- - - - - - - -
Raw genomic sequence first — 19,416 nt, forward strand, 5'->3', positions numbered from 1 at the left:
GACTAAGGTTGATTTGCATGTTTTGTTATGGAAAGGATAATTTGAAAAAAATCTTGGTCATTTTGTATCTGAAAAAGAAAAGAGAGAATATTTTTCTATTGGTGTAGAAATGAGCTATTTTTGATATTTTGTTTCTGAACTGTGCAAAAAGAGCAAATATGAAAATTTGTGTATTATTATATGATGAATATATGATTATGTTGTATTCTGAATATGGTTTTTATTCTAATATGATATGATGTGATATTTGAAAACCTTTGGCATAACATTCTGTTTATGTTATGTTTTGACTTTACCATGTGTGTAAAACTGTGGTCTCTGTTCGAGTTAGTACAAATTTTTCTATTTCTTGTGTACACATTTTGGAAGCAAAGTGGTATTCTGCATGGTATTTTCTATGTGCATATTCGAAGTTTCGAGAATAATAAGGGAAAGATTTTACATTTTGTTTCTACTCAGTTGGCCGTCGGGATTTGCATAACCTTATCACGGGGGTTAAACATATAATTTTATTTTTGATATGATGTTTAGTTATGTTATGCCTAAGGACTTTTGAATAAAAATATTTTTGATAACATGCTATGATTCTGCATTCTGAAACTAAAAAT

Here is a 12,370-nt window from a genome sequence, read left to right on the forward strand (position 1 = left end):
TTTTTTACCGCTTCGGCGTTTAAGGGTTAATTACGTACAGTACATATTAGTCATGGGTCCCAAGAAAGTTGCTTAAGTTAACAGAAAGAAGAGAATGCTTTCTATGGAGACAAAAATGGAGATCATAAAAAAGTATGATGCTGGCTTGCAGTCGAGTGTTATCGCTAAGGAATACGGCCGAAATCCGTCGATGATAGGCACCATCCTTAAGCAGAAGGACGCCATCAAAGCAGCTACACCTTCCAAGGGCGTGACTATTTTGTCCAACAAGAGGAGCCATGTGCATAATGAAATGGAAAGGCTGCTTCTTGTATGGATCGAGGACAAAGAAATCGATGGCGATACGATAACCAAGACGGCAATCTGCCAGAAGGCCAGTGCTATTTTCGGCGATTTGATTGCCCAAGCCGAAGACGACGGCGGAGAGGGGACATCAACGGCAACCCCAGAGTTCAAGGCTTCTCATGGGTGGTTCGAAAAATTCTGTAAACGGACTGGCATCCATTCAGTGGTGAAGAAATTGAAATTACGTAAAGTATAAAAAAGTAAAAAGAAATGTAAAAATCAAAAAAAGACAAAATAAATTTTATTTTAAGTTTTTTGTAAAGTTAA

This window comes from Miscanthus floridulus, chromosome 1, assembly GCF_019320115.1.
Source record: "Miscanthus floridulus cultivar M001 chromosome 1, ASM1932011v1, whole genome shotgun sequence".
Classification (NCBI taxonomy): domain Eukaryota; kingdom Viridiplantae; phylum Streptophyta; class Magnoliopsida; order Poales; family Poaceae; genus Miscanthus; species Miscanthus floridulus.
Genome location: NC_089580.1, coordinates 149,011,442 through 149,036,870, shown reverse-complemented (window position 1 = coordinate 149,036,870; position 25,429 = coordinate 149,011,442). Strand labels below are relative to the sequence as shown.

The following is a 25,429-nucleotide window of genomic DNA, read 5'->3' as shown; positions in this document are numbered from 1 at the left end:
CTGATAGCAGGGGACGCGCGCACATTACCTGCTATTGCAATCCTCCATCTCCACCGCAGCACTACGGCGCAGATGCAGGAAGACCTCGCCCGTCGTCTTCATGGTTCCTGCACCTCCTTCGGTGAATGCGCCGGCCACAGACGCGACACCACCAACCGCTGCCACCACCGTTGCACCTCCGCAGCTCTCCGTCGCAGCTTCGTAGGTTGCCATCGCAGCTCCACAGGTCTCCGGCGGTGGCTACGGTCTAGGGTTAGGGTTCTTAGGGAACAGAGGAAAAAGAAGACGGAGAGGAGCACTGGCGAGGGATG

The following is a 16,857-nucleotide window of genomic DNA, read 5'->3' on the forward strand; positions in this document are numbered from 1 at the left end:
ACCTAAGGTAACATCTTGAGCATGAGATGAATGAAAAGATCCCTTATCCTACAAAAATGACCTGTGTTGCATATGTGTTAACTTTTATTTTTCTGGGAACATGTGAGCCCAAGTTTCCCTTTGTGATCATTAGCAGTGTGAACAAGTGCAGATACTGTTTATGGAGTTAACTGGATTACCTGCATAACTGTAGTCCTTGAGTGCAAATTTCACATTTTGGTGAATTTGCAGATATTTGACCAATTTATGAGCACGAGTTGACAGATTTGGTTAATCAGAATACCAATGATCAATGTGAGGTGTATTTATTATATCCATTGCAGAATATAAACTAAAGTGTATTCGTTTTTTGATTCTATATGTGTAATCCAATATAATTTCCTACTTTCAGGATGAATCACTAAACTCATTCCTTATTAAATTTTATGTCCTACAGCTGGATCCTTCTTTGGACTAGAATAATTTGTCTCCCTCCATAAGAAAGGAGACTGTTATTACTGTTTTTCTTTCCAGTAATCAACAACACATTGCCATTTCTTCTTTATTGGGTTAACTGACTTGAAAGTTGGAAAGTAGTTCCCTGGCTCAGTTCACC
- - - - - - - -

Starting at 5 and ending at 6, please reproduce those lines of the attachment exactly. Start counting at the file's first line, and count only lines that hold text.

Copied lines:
This window comes from Miscanthus floridulus, chromosome 1, assembly GCF_019320115.1.
Source record: "Miscanthus floridulus cultivar M001 chromosome 1, ASM1932011v1, whole genome shotgun sequence".